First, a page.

Dräger Hi-Flow Star HFNC Solution - HI-flow star HFNC solution in use

Dräger Hi-Flow Star HFNC Solution

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High-Flow Nasal Cannula (HFNC) Treatment

High-Flow Nasal Cannula (HFNC) Treatment is a non-invasive respiratory support therapy that delivers warm, humidified, oxygen-enriched air to patients, usually using a nasal cannula. Typically used in spontaneously breathing patients who typically require oxygen at higher flow rates. It can provide respiratory support of patients with acute hypoxemic respiratory failure and prevent subsequent intubation when used correctly. This greatly enhances patient comfort and ease of use.

Life-saving treatment with HFNC Therapy

Watch this video to learn more about how HFNC:

  • Leads to improvements in oxygenation1, respiratory rate2, dyspnea3 and patient comfort4
  • Helps patients recover faster following extubation1
  • Translates to improved outcomes and shorter ICU stays4

How to use

Watch this video to learn more about how to use the Dräger Hi-Flow Star HFNC Solution HFNC.

COVID-19 Updates

According to WHO 2020, “Data from China suggests that although the majority of people with COVID-19 have a mild illness (40%) or moderate illness (40%); about 15% of them have a severe illness requiring oxygen therapy, and 5% will be critically ill requiring intensive care unit treatment.”5

"COVID-19 treatment health-care facilities should be equipped with pulse oximeters, functioning oxygen systems including single-use oxygen delivery interfaces.

Oxygen therapy is recommended for all severe and critical COVID-19 patients, with low doses ranging from 1-2 L/min in children and starting at 5 L/min in adults with nasal cannula, moderate flow rates for use with venturi mask (6-10 L/min); or higher flow rates (10-15 L/min) using a mask with reservoir bag. In addition, oxygen can be delivered at higher flow rates and in higher concentrations, using high-flow nasal cannula (HFNC) devices, non-invasive ventilation (NIV) and invasive ventilation devices.”6

Oxymixer High Flow

Dräger Hi-Flow Star HFNC Solution

A source of compressed air and oxygen as well as a gas mixer, such as the Oxymixer from Dräger, is required for operation. Caregivers will appreciate the system's simplicity. Fast setup and easy application translate to workload reduction.

The standard can be customized with the products shown below.

HI-Flow Star

HI-Flow Star

MR850 Heated Humidifier

MR850 Humidifier



Contact us for more info

Get in touch with us if you'd like to know more about the Dräger Hi-Flow Star HFNC Solution.

HFNC-when to use

When to use HFNC?

Recommended algorithm for high-flow nasal cannula use in acute hypoxaemic respiratory failure in immunocompetent or immunocompromised patients.

#: arterial oxygen tension (PaO2)/inspiratory oxygen fraction (FiO2) <300 (patients with arterial carbon dioxide ...

Ischaki E, Pantazopoulos I, Zakynthinos S. Nasal high flow therapy: a novel treatment rather than a more expensive oxygen device. Eur Respir Rev. 2017;26(145):170028. Published 2017 Aug 9. doi:10.1183/16000617.0028-2017

ROX Index

ROX Index - Predicting Success of HFNC Therapy

ROX Index ≥4.88 measured at 2, 6, or 12 hours after high-flow nasal cannula (HFNC) initiation is associated with a lower risk for intubation.

ROX Index <3.85, risk of HFNC failure is high, and intubating the patient should be discussed.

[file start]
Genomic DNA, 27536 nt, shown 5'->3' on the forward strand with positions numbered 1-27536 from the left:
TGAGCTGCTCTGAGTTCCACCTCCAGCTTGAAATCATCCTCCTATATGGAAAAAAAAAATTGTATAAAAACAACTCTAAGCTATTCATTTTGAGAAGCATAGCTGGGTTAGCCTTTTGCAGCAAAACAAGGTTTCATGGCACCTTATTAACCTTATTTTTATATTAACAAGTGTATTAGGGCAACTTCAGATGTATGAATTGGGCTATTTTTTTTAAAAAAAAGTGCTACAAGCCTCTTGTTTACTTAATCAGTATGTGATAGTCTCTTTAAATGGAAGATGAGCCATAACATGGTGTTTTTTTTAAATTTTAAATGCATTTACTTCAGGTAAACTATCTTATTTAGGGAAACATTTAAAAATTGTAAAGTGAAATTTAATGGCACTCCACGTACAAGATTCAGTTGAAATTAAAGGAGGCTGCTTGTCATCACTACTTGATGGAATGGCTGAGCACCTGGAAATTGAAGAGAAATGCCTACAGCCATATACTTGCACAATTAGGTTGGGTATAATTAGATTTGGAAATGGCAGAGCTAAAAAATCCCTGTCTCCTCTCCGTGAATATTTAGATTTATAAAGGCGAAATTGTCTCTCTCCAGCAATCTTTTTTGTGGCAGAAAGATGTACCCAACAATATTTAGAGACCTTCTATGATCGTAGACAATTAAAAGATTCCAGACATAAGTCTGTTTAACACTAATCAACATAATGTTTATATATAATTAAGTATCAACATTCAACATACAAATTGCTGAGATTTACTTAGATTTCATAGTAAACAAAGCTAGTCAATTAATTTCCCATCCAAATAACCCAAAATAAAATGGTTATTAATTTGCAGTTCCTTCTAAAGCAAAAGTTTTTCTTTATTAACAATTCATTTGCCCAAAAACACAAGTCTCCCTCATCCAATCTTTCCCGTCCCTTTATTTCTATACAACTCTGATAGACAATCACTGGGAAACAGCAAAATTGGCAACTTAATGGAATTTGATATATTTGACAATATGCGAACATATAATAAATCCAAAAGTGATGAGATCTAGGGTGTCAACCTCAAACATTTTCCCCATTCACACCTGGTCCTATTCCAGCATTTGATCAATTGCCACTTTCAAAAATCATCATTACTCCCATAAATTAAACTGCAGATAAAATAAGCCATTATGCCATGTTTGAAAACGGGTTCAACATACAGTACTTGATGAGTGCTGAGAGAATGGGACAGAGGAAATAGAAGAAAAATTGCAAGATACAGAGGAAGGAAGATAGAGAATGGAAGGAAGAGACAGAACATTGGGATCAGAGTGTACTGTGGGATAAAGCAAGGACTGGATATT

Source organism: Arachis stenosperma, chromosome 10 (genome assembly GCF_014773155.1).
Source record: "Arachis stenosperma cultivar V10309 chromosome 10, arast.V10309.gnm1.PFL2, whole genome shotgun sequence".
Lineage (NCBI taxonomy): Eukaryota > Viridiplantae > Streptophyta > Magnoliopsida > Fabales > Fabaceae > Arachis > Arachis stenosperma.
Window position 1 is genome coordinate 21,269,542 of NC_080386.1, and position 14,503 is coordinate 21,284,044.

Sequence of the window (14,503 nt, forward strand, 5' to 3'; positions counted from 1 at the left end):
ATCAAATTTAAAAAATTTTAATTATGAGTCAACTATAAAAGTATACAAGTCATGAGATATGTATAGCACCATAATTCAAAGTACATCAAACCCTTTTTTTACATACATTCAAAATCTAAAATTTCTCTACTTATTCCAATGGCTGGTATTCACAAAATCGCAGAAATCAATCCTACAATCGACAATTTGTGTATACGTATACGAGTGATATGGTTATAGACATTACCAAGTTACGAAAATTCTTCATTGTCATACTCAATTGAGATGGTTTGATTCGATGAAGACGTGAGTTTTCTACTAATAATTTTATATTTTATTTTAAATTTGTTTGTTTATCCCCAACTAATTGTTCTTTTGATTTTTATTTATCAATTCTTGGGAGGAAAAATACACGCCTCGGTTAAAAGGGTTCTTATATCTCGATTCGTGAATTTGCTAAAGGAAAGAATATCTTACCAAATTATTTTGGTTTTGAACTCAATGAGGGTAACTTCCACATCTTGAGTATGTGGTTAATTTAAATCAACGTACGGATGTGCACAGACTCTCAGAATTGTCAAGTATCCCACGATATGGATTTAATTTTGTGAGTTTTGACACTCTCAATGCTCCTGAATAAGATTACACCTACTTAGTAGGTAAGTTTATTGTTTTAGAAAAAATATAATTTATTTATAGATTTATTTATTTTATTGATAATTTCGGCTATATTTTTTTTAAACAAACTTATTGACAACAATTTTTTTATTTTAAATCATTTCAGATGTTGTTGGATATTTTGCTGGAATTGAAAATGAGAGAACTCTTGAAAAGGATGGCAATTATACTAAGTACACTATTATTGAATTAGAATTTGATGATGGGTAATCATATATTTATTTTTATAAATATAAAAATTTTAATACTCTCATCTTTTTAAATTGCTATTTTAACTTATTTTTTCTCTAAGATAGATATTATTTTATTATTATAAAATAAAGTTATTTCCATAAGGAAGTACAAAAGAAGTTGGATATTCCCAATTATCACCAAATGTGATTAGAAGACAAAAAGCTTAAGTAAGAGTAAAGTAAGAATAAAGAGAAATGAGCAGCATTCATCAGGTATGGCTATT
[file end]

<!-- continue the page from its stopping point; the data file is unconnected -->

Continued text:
ROX Index 3.85 to <4.88, the scoring could be repeated one or two hours later for further evaluation.

Roca, O. Messika, J. Caralt B., et al. Predicting success of high-flow nasal cannula in pneumonia patients with hypoxemic respiratory failure: The utility of the ROX index. J Crit Care. 2016:35:200-5.

Roca O. Caralt B. Messika J. et al. An Index Combining Respiratory Rate and Oxygenation to Predict Outcome of Nasal High-Flow Therapy. Am J Respir Crit Care Med. 2019;199(11):1368-1376.

High-Flow Therapy literature list

Clinical evidence on High-Flow Therapy

We have prepared an interesting literature list about clinical studies, cases and reviews on High-Flow Therapy in intensive care.

Download list

Get in touch with Dräger


Drägerwerk AG & Co. KGaA

Branch Office
P.O. Box 505108
Dubai, United Arab Emirates

+971 4 42 94 600

F: +971 4 42 94 699

Not all products, features, or services are for sale in all countries. Please contact your local Dräger representative for more information.


  1. Corley, A., Caruana, L. R., Barnett, A. G., Tronstad, O., Fraser, J. F. (2011). Oxygen delivery through high-flow nasal cannulae increase end-expiratory lung volume and reduce respiratory rate in post-cardiac surgical patients. BJA: British Journal of Anaesthesia, Volume 107, Issue 6, December 2011, Pages 998–1004, https://doi.org/10.1093/bja/aer265
  2. Roca, O., Riera, J., Torres, F., Masclans, J.R. (2010). High-Flow Oxygen Therapy in Acute Respiratory Failure. Respiratory Care Apr 2010, 55 (4) 408-413; http://rc.rcjournal.com/content/55/4/408
  3. Sztrymf B, Messika J, Bertrand F, et al. (2011). Beneficial effects of humidified high flow nasal oxygen in critical care patients: a prospective pilot study. Intensive Care Med. 2011;37(11):1780-1786. doi:10.1007/s00134-011-2354-6
  4. Tiruvoipati, R., Lewis, D., Haji, K., Botha, J. (2010). High-flow nasal oxygen vs high-flow face mask: a randomized crossover trial in extubated patients. J Crit Care. 2010;25(3):463-468. doi:10.1016/j.jcrc.2009.06.050
  5. Oxygen sources and distribution for COVID-19 treatment centres; World Health Organization; 2020 (https://www.who.int/publications-detail/oxygen-sources-and-distribution-for-covid-19-treatment-centres, accessed April 2020)
  6. Clinical management of severe acute respiratory infection ( SARI ) when COVID-19 disease is suspected; Geneva: World Health Organization; 2020 (https://www.who.int/docs/default-source/coronaviruse/clinical-management-of-novel-cov.pdf, accessed 10 April 2020)